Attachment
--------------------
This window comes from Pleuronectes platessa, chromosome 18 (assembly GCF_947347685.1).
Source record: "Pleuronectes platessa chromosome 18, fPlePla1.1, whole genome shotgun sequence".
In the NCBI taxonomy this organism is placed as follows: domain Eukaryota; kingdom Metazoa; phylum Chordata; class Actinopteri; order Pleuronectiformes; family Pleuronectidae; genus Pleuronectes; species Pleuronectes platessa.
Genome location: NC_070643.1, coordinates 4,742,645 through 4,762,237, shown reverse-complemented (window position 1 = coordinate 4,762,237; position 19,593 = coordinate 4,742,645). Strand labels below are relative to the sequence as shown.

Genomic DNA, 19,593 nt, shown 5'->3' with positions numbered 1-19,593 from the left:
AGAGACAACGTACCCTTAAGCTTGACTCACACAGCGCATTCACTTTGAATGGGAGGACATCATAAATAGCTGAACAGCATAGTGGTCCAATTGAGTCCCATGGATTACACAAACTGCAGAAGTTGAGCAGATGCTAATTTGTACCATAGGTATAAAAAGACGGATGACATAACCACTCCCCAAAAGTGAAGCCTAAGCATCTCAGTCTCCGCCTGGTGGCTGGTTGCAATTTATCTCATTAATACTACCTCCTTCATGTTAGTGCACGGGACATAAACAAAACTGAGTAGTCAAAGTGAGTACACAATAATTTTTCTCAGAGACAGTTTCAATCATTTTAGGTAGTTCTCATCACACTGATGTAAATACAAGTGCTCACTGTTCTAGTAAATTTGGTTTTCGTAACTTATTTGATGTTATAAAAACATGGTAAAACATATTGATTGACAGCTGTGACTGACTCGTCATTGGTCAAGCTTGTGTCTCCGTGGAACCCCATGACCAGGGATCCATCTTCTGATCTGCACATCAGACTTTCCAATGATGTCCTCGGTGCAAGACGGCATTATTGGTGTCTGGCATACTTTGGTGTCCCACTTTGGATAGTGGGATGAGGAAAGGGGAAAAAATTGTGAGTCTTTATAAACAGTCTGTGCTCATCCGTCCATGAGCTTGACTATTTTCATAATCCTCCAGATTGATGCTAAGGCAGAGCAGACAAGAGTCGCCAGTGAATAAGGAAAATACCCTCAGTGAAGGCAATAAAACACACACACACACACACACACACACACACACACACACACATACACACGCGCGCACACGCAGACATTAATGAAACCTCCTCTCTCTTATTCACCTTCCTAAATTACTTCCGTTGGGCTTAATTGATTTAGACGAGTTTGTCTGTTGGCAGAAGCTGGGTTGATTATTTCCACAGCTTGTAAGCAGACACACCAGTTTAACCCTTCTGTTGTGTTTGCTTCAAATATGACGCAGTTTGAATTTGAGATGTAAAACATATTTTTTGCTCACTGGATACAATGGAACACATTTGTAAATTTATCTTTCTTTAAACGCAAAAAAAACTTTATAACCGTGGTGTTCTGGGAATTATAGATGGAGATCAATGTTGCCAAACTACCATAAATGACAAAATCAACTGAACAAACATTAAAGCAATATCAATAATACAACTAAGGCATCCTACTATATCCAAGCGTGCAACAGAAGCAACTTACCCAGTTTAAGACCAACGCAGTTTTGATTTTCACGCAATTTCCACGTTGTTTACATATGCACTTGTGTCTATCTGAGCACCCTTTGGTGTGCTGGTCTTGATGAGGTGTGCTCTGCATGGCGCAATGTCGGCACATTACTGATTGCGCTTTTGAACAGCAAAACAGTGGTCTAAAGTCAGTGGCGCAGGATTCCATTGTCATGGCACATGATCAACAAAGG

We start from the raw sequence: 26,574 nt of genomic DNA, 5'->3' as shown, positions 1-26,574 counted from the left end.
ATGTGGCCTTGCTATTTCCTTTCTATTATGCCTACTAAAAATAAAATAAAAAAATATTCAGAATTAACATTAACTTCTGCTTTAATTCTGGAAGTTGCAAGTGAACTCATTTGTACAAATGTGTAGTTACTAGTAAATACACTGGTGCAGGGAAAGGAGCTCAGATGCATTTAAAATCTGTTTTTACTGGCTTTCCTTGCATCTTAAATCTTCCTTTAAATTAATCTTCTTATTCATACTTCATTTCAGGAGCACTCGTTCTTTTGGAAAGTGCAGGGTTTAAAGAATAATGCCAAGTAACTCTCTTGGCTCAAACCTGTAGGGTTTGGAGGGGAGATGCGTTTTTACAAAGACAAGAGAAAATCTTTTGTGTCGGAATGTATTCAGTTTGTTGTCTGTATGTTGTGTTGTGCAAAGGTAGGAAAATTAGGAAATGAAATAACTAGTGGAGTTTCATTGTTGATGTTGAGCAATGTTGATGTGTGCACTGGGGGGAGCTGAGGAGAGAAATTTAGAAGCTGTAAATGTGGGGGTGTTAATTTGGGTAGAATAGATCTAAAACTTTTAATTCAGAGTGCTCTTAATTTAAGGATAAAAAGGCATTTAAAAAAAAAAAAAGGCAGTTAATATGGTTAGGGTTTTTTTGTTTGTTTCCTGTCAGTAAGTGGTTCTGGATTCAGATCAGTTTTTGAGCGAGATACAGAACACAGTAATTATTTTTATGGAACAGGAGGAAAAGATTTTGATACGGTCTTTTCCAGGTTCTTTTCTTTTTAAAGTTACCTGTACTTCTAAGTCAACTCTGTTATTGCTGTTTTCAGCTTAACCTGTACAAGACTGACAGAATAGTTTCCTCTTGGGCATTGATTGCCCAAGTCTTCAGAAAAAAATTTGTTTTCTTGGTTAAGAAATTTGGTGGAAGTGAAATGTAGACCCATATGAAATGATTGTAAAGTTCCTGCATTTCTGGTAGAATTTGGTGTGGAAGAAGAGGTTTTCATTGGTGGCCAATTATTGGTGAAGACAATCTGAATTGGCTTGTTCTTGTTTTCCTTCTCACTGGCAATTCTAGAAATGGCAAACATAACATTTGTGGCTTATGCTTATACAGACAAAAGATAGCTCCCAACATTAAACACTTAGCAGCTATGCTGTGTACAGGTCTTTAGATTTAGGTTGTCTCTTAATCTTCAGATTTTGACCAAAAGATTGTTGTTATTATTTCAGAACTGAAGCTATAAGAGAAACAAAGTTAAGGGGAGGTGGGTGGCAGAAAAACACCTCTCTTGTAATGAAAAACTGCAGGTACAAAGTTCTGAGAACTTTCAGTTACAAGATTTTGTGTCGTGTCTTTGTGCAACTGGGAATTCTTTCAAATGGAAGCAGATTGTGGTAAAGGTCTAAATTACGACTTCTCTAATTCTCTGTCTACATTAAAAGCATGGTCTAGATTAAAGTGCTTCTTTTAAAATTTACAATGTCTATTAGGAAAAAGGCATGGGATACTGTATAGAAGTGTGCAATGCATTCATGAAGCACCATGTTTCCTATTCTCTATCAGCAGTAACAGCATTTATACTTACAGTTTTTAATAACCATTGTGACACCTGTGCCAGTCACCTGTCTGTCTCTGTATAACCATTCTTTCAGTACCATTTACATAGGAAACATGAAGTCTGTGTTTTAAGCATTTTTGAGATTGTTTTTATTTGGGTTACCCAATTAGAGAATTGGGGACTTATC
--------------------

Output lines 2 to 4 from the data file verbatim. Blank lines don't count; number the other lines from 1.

Source record: "Pleuronectes platessa chromosome 18, fPlePla1.1, whole genome shotgun sequence".
In the NCBI taxonomy this organism is placed as follows: domain Eukaryota; kingdom Metazoa; phylum Chordata; class Actinopteri; order Pleuronectiformes; family Pleuronectidae; genus Pleuronectes; species Pleuronectes platessa.
Genome location: NC_070643.1, coordinates 4,742,645 through 4,762,237, shown reverse-complemented (window position 1 = coordinate 4,762,237; position 19,593 = coordinate 4,742,645). Strand labels below are relative to the sequence as shown.